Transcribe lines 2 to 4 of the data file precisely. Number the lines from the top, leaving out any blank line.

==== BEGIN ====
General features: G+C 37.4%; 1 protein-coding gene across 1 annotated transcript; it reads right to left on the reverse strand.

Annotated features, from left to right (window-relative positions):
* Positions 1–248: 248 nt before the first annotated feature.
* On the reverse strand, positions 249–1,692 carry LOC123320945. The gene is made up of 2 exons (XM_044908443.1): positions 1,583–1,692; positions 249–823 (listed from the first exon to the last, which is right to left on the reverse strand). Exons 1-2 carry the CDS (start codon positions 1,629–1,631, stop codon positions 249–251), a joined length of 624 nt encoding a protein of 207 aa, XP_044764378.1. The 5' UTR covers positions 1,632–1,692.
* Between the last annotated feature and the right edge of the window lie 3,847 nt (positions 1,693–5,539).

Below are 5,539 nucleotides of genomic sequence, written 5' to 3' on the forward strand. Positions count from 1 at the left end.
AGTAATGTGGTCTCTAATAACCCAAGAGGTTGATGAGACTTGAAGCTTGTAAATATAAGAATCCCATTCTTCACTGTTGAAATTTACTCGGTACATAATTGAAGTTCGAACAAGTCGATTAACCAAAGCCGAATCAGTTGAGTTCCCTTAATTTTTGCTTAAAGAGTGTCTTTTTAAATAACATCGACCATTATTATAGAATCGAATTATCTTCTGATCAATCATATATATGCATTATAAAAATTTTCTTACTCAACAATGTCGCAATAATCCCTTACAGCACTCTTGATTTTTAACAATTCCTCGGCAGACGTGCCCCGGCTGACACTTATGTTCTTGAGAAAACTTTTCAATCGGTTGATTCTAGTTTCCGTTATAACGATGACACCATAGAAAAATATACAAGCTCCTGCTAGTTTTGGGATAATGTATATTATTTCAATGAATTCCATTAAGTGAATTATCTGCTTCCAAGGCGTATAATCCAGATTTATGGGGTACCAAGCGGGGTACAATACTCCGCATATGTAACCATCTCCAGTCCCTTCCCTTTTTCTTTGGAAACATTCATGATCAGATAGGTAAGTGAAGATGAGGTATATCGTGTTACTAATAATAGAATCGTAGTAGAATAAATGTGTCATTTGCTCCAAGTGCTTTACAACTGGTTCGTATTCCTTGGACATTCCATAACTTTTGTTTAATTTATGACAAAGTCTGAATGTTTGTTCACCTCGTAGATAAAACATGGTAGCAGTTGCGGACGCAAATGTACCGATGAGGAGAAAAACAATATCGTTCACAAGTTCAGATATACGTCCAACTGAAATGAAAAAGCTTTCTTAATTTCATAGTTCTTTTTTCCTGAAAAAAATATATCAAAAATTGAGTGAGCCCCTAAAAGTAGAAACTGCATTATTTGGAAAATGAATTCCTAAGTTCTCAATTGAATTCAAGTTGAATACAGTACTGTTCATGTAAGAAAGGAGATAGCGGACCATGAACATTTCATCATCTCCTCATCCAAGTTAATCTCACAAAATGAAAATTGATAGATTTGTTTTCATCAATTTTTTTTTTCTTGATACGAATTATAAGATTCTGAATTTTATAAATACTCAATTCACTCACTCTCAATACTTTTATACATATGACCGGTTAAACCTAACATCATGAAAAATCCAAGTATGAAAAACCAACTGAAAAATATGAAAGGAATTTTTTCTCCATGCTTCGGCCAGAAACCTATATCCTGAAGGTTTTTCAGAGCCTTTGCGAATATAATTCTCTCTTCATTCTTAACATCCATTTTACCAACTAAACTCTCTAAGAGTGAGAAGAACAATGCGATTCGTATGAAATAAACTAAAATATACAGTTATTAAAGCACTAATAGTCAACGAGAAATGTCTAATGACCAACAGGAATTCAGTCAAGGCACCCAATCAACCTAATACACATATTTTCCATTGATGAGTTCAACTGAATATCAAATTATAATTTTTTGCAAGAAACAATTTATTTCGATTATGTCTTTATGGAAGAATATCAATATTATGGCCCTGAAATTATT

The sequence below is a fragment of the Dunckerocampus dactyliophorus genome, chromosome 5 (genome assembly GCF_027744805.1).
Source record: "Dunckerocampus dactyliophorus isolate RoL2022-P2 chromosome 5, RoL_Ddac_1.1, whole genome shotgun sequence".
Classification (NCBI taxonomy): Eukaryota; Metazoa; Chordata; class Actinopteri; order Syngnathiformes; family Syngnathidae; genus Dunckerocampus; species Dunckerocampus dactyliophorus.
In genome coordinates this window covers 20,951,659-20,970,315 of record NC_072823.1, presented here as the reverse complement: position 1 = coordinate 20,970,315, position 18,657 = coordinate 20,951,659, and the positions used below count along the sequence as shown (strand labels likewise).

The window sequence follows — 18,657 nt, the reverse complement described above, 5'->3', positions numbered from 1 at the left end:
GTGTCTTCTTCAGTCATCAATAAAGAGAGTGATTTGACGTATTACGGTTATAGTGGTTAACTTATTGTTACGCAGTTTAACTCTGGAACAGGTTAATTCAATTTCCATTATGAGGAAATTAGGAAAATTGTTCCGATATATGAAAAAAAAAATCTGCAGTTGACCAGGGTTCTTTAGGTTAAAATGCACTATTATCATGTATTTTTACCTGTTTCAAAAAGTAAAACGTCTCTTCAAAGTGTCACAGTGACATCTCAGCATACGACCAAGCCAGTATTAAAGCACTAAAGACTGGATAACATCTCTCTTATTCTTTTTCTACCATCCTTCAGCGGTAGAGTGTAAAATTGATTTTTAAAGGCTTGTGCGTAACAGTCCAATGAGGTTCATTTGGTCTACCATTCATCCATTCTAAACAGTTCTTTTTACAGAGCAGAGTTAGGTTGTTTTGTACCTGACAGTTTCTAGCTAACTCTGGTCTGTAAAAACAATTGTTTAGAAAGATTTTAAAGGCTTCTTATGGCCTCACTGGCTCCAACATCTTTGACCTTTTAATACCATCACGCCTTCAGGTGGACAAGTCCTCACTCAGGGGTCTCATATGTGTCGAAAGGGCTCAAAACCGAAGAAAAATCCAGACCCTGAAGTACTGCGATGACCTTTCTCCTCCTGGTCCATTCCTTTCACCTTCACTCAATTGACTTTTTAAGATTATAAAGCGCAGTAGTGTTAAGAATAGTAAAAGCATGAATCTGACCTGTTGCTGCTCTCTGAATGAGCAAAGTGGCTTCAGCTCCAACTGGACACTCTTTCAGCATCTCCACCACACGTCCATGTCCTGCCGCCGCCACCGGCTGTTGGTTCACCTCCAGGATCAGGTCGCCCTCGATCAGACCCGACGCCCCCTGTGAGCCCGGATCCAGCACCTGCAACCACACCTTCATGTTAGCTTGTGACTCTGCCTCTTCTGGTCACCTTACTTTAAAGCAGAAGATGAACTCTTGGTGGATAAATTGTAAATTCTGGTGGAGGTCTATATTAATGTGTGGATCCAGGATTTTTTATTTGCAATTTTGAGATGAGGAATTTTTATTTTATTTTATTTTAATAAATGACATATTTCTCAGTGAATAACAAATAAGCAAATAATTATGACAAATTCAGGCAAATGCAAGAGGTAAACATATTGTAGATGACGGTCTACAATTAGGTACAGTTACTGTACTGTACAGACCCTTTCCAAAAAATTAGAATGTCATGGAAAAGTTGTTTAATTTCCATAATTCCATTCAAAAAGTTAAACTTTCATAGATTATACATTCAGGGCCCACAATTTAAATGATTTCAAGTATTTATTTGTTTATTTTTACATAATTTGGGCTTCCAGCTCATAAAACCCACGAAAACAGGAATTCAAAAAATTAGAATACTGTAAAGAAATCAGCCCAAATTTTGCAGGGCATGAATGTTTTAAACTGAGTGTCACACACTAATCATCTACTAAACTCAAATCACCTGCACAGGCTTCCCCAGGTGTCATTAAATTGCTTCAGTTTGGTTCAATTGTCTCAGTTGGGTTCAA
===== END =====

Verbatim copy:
Annotated features, from left to right (window-relative positions):
* Positions 1–248: 248 nt before the first annotated feature.
* On the reverse strand, positions 249–1,692 carry LOC123320945. The gene is made up of 2 exons (XM_044908443.1): positions 1,583–1,692; positions 249–823 (listed from the first exon to the last, which is right to left on the reverse strand). Exons 1-2 carry the CDS (start codon positions 1,629–1,631, stop codon positions 249–251), a joined length of 624 nt encoding a protein of 207 aa, XP_044764378.1. The 5' UTR covers positions 1,632–1,692.